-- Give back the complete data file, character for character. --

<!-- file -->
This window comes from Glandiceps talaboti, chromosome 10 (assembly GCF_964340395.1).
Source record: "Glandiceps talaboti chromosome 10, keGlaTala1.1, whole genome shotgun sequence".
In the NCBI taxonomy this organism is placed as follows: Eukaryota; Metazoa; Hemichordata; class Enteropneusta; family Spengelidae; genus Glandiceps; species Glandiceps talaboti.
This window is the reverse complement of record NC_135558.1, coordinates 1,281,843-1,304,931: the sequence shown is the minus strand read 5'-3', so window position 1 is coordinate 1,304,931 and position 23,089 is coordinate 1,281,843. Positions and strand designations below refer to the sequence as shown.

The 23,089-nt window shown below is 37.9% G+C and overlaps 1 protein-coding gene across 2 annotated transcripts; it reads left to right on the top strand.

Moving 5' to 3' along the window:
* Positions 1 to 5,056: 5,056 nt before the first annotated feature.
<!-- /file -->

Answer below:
This window comes from Glandiceps talaboti, chromosome 10 (assembly GCF_964340395.1).
Source record: "Glandiceps talaboti chromosome 10, keGlaTala1.1, whole genome shotgun sequence".
In the NCBI taxonomy this organism is placed as follows: Eukaryota; Metazoa; Hemichordata; class Enteropneusta; family Spengelidae; genus Glandiceps; species Glandiceps talaboti.
This window is the reverse complement of record NC_135558.1, coordinates 1,281,843-1,304,931: the sequence shown is the minus strand read 5'-3', so window position 1 is coordinate 1,304,931 and position 23,089 is coordinate 1,281,843. Positions and strand designations below refer to the sequence as shown.

The 23,089-nt window shown below is 37.9% G+C and overlaps 1 protein-coding gene across 2 annotated transcripts; it reads left to right on the top strand.

Moving 5' to 3' along the window:
* Positions 1 to 5,056: 5,056 nt before the first annotated feature.